Heat onion in a large frying pan over medium heat and fry onions until tender. Stir in garlic, ginger, cloves, cinnamon, cumin, coriander, salt, cayenne, and turmeric. Cook for one minute over medium heat, stirring constantly. Mix in garbanzo beans and some of their liquid (I usually only put in some of the liquid from one can so the flavor is not diluted, though the recipe calls for all the liquid from both cans). Continue to cook and stir until all ingredients are well blended and heated through. Remove from heat. Stir in cilantro just before serving, if desired. Serves 8 or serves one bearded husband for three lunches. (He requested that I pack it for his lunch EVERY SINGLE DAY, but I haven't been a good enough wife to do it more than half a dozen times so far.)
I found the inspiration for this recipe on the back of an Aldi bag of salmon, shipped here all the way from China. (I know...local eating.) I bought the bag under the impression that it was the same price per pound as its neighboring whiting. Stupid girl! It contained a pound less for the same price! This past week, which was several months after my original error, I made the same mistake (only purposefully this time) so that we could eat it again.
1/3 cup chicken broth
1/4 white cooking wine
2 tablespoons brown sugar
3 tablespoons soy sauce
2 garlic cloves, finely minced
1/4-1/2 tsp. finely minced ginger root
a few shakes of lemon pepper
one small onion (you guessed it) finely minced
Now that the garden grows, I also added some green onion tops to the marinade and used some for garnish.
four 4-oz. salmon fillets, thawed and placed on a rimmed baking sheet. (If you're using fresh, then we're not in the same league at all. Don't sniff at my stinginess, just go here instead.)
Bring all ingredients (except fish, of course) to a boil and reduce to medium heat. Cook for a few minutes. Brush fillets with marinade, or, as I do, dump all the marniade on top of the fish. Broil under preheated broiler for about minutes, flip, and then broil for another three minutes.
John made this when his sister and her family were visiting. They are, quite simply, delicious, and I think we could have skipped grilling all the meat and been satisfied with just these. For those of you who think John's culinary genius of a mind created this, don't. I caught him looking up the recipe on the Food Network's site. Thank you, Paula Dean! We loved your potatoes!
1 1/2 pounds small new red potatoes (about 15), scrubbed and dried
1/4 cup extra-virgin olive oil
4 to 6 cloves garlic, crushed
1 tablespoon fresh or 1 teaspoon dried rosemaryPreheat the oven to 350 degrees F.
Pare a narrow strip of peel from the middle of each potato. In a large bowl mix the oil, garlic, and rosemary; add the potatoes and toss well. Transfer the potatoes to a shallow baking pan and roast until potatoes are tender when tested with the tip of a knife. Serve hot. (One note, Ms. Deen. We'd gladly even eat them cold...)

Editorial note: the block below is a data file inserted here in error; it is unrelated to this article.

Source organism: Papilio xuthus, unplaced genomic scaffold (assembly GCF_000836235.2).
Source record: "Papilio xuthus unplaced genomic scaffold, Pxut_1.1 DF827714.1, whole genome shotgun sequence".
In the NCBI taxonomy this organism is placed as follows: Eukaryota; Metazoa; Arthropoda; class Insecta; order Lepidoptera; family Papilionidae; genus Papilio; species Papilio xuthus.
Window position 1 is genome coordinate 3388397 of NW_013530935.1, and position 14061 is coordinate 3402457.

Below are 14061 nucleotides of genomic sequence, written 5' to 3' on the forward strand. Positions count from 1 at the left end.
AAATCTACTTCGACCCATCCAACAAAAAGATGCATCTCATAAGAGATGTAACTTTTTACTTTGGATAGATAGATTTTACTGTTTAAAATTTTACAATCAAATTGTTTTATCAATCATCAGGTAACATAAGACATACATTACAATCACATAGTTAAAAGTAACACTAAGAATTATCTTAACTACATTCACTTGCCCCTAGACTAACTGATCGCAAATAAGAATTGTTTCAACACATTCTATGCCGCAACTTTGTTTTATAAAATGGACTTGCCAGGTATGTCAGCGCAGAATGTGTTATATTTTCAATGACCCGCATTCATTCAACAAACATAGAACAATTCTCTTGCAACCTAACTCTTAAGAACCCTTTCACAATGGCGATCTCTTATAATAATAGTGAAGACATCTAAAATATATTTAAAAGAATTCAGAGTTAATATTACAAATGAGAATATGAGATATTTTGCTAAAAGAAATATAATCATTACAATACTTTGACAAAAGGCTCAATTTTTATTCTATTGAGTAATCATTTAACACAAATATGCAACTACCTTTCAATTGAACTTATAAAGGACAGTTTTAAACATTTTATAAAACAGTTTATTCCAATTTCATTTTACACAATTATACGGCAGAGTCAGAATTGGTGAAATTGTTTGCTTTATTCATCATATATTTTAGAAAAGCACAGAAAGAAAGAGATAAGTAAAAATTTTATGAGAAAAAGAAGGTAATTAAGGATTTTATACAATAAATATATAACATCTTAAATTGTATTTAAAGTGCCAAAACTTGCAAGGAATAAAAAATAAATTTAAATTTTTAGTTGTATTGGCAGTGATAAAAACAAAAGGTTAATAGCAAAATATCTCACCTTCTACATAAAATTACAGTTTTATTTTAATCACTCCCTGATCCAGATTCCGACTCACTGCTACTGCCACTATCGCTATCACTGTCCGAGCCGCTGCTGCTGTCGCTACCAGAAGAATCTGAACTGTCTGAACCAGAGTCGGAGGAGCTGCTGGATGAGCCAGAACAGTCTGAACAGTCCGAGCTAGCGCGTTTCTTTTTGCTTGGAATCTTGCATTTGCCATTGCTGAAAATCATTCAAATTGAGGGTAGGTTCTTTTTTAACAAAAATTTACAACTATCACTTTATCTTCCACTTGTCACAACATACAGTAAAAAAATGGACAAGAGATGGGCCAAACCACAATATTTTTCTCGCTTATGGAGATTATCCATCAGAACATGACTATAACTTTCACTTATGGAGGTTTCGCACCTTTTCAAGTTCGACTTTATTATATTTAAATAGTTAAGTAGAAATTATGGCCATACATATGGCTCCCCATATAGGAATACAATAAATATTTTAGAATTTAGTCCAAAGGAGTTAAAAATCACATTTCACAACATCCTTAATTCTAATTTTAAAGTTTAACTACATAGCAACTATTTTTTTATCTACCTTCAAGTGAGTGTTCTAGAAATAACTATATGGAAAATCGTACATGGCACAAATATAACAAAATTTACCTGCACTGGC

This is yet another way to prepare garden zucchini in a yummy way, and it's a bit healthier than the recipe below. If I jotted down the recipe when I mixed the marinade, I can't find it now. It's a simple marinade, though, so here goes.
chopped green onion tops
freshly ground black pepper
some extra virgin olive oil
and I may have also splashed in a bit of white cooking wine
All to taste.
Wash zucchini (do not peel) and slice in lengthwise pieces of about 1/4 " thickness. Marinate in the refrigerator for a few hours or overnight and then grill, uncovered, until char marks appear. Flip, and grill the other side. If it is not yet crisp-tender, grill, covered, for several more minutes.
After the girls and I picked berries, I made a sugar-free version of this for a helpful neighbor but made it again with sugar for us. I tweaked a few things in between, and here's the new version. It's essentially a strawberry glace pie with the addition of a cheesecake-like layer.
Prepare a single crust pastry and place in a pie dish but do not bake.
In a mixing bowl, combine 2 packages of softened cream cheese and 2/3 cup sugar. Blend well and then mix in 2 eggs and 1 tsp. vanilla, just until combined. Pour over pie crust and bake in a preheated 350 degree oven for about 20 minutes, or until center has set and pie crust is lightly browned. Let cool completely. If desired, combine 1/2 cup sour cream with sugar and vanilla, to taste and spread on top of cheesecake layer.
Meanwhile hull and wash enough strawberries to cover the pie, pointed sides up. Wash and hull an additional one cup berries and mash in a small bowl. Set aside. In a small saucepan, combine one cup sugar and three tablespoons cornstarch. Gradually stir in water and crushed berries and cook over medium heat, stirring constantly, until mixture thickens, boils, and becomes translucent. Stir in one tablespoon butter, set aside until cool, and then pour over the point-side-up, fresh berries. Spread smooth and then top/garnish with sweetened, whipped cream.
I tasted some curry dip at Zach and Sarah's wedding and couldn't get enough of it. I came home and made some of my own, and it's good, so here's the recipe. Please, though, if any of you know of a good curry dip, please share it in the comments! I'm craving some right now, and I'd love to try a tried and true recipe from someone.
This is great on steamed vegetables, raw vegetables (cauliflower, beans, carrots, broccoli, etc.) and is hard to resist on pretzel sticks.
1/3 cup mayonnaise
1/3 cup sour cream